But after receiving hundreds of smiling handshakes, he was left with a big smile on his face, alone in the huge Shul.

    “Hmm” He thought to himself, “They forgot to invite me to eat. I’ll just sit here until they realize their mistake”.

    After fifteen minutes of waiting, he decided that he would go outside and have a look around. Maybe someone would see him. But no one was to be seen. They were all sitting in their Succot, enjoying their Holiday meals. Melodies and laughter echoed in the cold, empty streets.

    He couldn’t just wait there, so he walked to the first house he saw with a Mezuza on the door, went around to the backyard and knocked on the door of the Succah.

    “Ahhh, Mr. Goldblatt, what an honor! What! No one invited you to eat? How can that be? For sure someone must be waiting for you. Go to the home of the Shul President, he will tell you where to go.

    But when he got to the house of the President no one was home; probably they were eating by someone else.

    Over an hour had passed since the end of the prayers. People were already coming out of their Succot, and taking strolls to settle their meals. Goldblatt was getting desperate, and hungry.

    “Good Yom Tov Mr. Goldblatt!” One of the strollers yelled in his direction. “Good Yom Tov” he answered waving, and trying to force a smile. “Can you tell me where is the Succah of Rabbi Levi Yitzchak?” he said.

    Ten minutes later he was knocking at the door of the Rabbi’s Succah.

    “Ahhh, Good Yom Tov Mr. Goldblatt! I was wondering where you were. Probably you want to eat the Yom Tov meal. I have a full meal set for you.

    “Just follow me, it’s right here in my house”.

    “In your house?!” asked Goldblatt incredulously. “I want to sit in a Succah like all the other Jews. I want to eat my meal in a Succah – not in a house!”

    “Ahhh…you want to do the Mitzva (commandment)?” Said the Rabbi. “Why didn’t you say so? That’s wonderful. So step rignt into my Succa. Just, first of all, give me back the document”.

    “What!?” Cried Goldblatt, “The document?! My Olom HaBa!? (World to come). No way! I’m not giving up my place in Heaven. Just to sit in a booth with some leaves on it! That’s crazy! What do I need the Succah for? I have your promise! I’ll get heaven whether I do the Mitzva or not, right? Especially because you are preventing me from doing it, for sure I have nothing to worry about. No problem. I’ll eat in the house!”

    “Good” said Rabbi Levi as he took his guest by the arm and led him through the door to the lavishly set table in his home, poured him a cup of wine, opened the prayer book to the “Kiddush” blessing saying “Wise choice! Nothing beats going to heaven. And you are right! We made an agreement! You have the paper to prove it.”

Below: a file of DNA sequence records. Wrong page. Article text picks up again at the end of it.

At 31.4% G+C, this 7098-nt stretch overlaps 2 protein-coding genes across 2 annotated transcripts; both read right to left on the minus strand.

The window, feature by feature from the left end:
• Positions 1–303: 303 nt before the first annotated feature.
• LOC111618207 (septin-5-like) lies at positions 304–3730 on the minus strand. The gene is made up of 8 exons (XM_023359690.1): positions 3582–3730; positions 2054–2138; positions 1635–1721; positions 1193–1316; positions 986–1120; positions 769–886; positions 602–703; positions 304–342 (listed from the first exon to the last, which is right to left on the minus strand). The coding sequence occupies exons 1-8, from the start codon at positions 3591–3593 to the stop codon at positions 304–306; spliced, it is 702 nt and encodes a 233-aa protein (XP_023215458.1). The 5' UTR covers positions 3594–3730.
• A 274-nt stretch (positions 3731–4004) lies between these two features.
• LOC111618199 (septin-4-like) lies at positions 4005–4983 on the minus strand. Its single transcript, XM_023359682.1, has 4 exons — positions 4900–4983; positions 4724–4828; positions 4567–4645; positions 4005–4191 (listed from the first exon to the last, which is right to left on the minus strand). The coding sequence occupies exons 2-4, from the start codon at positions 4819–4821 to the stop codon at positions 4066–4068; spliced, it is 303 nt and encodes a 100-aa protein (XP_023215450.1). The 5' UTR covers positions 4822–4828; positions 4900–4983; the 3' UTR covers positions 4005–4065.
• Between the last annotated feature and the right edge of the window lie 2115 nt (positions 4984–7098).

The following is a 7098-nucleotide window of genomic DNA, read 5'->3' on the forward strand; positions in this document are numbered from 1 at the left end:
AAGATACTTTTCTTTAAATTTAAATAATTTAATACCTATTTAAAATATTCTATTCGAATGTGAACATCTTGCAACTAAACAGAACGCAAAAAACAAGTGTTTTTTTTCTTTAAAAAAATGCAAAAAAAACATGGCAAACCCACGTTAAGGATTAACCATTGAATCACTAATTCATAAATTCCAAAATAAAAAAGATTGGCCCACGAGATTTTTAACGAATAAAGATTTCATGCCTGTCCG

Goldblatt took the cup in his hand and began to say the blessing, and then he stopped.

    He stood like that for over a minute, deep in thought “All the Jews  to heaven for sure! Who cares about a Succah! But on the other hand it’s a Mitzva ….. it comes from Gd.”

    He put down the cup, wiped off his hand, and from his coat pocket pulled out the deed that the Rabbi had written earlier for him. “Here” he said proudly. “Now let me eat in your Succah”.

    “Certainly!” Said Rabbi Levi Yitzchak, and he escorted him back outside.

    This time, however, Goldblatt felt like a different man. He was no longer Goldblatt the shrewd businessman; he was now Goldblatt the Jew.

    Rav Levi Yitzchak moved the meal from the house into the Succah, while Goldblatt just sat there in the Succah, looking up at the leaves and branches of the ceiling.

    Never ever in his life had he been so sure of himself; he doing the Commandment of G-d and NOTHING was going to stop him or bribe him out of it!

    He filled the wine cup made Kiddush, then washed his hands for bread ate a few bites closed his eyes, rocking back and forth in his seat, and began singing a happy song.

    The next thing he knew, he and the Rebbe were dancing. Spinning and singing in the Succah,….like JEWS! Finally, when they were out of breath and could dance no more, he looked at the beaming Rebbe and said;

    “Thank you, Rebbe, thank you! You have given me a new soul!

    Who cares about Heaven! Now I am really alive! For the first time in my life I am feeling what it means to do a Commandment”

    The Rebbe succeeded in putting G-d, heaven and his guest into the Succah.

    This is why the Holiday of Succos is especially connected to Moshiach, perhaps more than any other holiday, because the Succah both encompasses and permeates us totally with the feeling of faith, joy, and peace of mind.

    And that is exactly what Mashiach will do; both FILL the world with the knowledge of G-d and SPREAD over us “Succat Shlomeh-chaw”, HaShem’s Succa of Peace.

    It depends on us to make it happen even one moment sooner and not much is missing. We are standing on the merits of thousands of years of Jewish prayers, service and suffering. Now it could be that just one more good deed, word or even thought can bring…….

    Moshiach NOW!

    Rabbi Tuvia Bolton
    Yeshiva Ohr Tmimim
    Kfar Chabad, Israel